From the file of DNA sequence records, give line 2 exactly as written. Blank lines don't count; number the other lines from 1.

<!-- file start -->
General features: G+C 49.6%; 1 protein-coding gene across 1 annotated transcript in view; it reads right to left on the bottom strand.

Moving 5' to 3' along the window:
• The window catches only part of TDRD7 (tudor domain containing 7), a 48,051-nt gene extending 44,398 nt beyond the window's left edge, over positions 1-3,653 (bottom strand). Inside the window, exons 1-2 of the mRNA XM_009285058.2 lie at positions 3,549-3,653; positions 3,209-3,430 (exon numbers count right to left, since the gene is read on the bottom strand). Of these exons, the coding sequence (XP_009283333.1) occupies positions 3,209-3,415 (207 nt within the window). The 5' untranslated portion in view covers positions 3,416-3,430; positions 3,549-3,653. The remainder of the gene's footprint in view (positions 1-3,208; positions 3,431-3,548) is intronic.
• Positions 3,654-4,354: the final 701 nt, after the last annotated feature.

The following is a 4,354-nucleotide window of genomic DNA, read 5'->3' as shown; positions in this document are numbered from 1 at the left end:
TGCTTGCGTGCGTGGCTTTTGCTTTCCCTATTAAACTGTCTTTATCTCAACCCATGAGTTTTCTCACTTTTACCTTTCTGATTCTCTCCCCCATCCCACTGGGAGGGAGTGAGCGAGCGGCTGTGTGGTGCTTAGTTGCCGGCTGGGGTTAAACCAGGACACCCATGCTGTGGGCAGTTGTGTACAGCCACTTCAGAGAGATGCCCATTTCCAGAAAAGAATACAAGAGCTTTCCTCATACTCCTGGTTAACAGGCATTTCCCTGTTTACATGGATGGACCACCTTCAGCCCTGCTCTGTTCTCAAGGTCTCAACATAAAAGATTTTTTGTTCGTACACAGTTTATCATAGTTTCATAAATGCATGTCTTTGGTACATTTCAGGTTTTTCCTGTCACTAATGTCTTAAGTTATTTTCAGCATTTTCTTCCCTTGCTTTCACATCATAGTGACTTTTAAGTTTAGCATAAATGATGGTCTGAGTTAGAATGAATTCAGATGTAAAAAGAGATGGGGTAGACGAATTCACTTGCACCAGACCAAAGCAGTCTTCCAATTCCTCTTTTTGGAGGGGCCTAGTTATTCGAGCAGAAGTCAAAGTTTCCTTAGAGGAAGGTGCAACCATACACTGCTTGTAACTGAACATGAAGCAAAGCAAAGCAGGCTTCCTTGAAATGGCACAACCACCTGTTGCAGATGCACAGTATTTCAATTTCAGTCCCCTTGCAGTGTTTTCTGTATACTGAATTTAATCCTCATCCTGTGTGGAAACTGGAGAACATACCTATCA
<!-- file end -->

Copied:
Moving 5' to 3' along the window: